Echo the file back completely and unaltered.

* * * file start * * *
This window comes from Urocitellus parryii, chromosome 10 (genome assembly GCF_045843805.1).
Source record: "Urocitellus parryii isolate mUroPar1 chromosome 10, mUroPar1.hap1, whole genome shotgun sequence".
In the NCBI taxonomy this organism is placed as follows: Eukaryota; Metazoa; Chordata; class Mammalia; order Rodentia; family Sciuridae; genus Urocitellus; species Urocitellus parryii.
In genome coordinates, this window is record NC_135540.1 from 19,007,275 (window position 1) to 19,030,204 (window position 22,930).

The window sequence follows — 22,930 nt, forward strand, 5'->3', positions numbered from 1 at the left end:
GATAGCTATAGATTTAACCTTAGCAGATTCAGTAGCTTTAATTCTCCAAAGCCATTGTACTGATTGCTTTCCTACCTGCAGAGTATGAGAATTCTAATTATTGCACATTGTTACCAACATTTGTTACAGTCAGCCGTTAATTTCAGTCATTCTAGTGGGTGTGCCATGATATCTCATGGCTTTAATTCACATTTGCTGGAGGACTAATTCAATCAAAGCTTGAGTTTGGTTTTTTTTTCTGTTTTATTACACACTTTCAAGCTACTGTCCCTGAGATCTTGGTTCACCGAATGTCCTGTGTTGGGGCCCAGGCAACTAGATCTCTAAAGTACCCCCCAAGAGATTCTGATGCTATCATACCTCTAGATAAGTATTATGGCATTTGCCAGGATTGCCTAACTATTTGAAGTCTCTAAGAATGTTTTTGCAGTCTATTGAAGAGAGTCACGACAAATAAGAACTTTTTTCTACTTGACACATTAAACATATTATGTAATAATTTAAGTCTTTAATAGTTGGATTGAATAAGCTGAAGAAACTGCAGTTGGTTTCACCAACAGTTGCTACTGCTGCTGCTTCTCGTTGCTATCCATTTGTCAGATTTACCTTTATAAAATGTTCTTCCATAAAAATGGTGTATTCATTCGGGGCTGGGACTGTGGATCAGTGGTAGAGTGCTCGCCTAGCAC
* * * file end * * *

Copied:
This window comes from Urocitellus parryii, chromosome 10 (genome assembly GCF_045843805.1).
Source record: "Urocitellus parryii isolate mUroPar1 chromosome 10, mUroPar1.hap1, whole genome shotgun sequence".
In the NCBI taxonomy this organism is placed as follows: Eukaryota; Metazoa; Chordata; class Mammalia; order Rodentia; family Sciuridae; genus Urocitellus; species Urocitellus parryii.
In genome coordinates, this window is record NC_135540.1 from 19,007,275 (window position 1) to 19,030,204 (window position 22,930).

The window sequence follows — 22,930 nt, forward strand, 5'->3', positions numbered from 1 at the left end:
GATAGCTATAGATTTAACCTTAGCAGATTCAGTAGCTTTAATTCTCCAAAGCCATTGTACTGATTGCTTTCCTACCTGCAGAGTATGAGAATTCTAATTATTGCACATTGTTACCAACATTTGTTACAGTCAGCCGTTAATTTCAGTCATTCTAGTGGGTGTGCCATGATATCTCATGGCTTTAATTCACATTTGCTGGAGGACTAATTCAATCAAAGCTTGAGTTTGGTTTTTTTTTCTGTTTTATTACACACTTTCAAGCTACTGTCCCTGAGATCTTGGTTCACCGAATGTCCTGTGTTGGGGCCCAGGCAACTAGATCTCTAAAGTACCCCCCAAGAGATTCTGATGCTATCATACCTCTAGATAAGTATTATGGCATTTGCCAGGATTGCCTAACTATTTGAAGTCTCTAAGAATGTTTTTGCAGTCTATTGAAGAGAGTCACGACAAATAAGAACTTTTTTCTACTTGACACATTAAACATATTATGTAATAATTTAAGTCTTTAATAGTTGGATTGAATAAGCTGAAGAAACTGCAGTTGGTTTCACCAACAGTTGCTACTGCTGCTGCTTCTCGTTGCTATCCATTTGTCAGATTTACCTTTATAAAATGTTCTTCCATAAAAATGGTGTATTCATTCGGGGCTGGGACTGTGGATCAGTGGTAGAGTGCTCGCCTAGCAC